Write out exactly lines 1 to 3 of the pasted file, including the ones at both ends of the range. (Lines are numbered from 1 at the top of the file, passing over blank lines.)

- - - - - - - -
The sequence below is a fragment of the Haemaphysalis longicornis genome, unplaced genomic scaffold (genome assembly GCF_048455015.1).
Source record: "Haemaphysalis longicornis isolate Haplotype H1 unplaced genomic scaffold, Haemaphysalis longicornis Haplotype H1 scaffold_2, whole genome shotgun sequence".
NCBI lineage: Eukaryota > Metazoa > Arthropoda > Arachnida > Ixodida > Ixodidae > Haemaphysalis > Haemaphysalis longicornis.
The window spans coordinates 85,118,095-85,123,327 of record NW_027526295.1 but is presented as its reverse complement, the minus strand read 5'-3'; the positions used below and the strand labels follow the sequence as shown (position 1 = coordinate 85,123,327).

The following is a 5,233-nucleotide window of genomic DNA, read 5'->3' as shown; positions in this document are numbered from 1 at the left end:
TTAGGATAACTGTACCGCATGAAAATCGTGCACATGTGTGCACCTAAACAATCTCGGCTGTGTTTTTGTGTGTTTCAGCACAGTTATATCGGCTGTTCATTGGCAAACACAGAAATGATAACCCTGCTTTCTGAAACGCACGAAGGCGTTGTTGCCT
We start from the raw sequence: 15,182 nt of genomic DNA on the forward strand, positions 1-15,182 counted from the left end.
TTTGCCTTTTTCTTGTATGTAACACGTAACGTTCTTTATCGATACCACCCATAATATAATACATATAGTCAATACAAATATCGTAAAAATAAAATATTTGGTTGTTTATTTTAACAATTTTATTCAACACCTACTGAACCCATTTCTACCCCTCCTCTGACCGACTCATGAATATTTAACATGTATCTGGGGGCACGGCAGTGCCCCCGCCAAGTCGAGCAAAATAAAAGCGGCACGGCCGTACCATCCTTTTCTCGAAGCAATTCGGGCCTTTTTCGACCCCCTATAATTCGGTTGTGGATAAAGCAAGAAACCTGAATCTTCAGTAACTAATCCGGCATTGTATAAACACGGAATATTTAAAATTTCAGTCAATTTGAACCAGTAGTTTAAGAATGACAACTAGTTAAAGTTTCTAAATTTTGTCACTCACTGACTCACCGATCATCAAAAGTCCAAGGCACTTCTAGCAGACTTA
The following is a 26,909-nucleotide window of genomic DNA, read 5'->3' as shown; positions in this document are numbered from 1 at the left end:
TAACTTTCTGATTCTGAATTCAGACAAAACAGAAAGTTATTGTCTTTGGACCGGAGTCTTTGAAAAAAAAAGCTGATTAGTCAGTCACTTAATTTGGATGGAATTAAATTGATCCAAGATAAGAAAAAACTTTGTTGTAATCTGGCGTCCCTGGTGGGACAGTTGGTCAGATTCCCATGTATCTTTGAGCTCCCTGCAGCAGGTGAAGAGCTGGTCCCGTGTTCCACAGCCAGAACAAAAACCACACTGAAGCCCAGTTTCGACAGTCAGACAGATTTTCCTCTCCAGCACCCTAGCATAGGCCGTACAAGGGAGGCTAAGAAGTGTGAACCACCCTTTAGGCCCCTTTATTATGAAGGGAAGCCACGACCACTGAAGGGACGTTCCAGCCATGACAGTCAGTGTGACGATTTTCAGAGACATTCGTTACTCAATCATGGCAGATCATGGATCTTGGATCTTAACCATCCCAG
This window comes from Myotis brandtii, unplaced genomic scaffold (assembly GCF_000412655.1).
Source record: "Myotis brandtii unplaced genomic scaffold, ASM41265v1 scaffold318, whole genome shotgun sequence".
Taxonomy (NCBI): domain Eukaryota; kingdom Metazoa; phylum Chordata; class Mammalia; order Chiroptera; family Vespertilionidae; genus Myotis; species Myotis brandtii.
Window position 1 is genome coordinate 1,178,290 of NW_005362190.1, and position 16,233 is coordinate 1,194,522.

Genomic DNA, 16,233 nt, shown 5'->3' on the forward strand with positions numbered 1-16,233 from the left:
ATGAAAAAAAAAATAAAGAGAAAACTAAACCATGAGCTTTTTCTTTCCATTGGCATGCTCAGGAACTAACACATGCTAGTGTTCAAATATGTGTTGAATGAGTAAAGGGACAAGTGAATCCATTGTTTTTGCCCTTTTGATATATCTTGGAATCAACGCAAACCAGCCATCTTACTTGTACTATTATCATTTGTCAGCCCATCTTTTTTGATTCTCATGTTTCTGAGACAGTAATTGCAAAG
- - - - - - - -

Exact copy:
The sequence below is a fragment of the Haemaphysalis longicornis genome, unplaced genomic scaffold (genome assembly GCF_048455015.1).
Source record: "Haemaphysalis longicornis isolate Haplotype H1 unplaced genomic scaffold, Haemaphysalis longicornis Haplotype H1 scaffold_2, whole genome shotgun sequence".
NCBI lineage: Eukaryota > Metazoa > Arthropoda > Arachnida > Ixodida > Ixodidae > Haemaphysalis > Haemaphysalis longicornis.